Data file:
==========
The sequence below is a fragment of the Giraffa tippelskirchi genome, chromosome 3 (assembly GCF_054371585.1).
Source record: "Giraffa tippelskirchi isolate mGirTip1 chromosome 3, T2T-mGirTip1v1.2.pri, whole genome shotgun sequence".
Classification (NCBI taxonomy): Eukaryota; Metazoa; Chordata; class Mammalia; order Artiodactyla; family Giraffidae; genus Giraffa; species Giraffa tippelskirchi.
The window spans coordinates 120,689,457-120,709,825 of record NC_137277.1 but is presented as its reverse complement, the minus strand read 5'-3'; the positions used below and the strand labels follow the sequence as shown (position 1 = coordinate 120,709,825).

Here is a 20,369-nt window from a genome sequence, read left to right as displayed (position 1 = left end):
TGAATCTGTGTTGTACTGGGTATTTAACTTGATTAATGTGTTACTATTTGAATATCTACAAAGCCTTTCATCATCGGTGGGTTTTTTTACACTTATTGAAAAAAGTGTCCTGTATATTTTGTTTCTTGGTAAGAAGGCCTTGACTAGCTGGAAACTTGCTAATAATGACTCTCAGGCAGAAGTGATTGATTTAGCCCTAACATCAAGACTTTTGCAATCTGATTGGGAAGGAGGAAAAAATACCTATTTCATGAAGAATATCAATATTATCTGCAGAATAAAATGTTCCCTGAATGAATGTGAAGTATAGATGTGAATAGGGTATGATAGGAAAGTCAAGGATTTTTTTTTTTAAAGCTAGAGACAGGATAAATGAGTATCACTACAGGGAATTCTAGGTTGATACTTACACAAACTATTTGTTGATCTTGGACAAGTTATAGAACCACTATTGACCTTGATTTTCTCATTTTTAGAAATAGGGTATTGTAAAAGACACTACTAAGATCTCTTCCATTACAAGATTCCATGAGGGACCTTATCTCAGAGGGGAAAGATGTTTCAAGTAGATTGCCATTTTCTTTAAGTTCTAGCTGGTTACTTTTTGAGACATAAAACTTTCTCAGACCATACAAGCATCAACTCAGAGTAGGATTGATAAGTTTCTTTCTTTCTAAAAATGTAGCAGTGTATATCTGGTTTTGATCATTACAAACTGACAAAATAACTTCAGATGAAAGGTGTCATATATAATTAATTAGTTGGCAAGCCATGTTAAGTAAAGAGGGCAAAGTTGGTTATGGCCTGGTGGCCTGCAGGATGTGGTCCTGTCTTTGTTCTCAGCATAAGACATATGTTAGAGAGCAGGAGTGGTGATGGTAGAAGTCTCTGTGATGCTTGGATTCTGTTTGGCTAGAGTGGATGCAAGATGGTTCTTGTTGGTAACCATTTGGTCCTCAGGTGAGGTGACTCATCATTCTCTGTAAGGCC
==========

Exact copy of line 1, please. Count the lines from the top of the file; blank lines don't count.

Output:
The sequence below is a fragment of the Giraffa tippelskirchi genome, chromosome 3 (assembly GCF_054371585.1).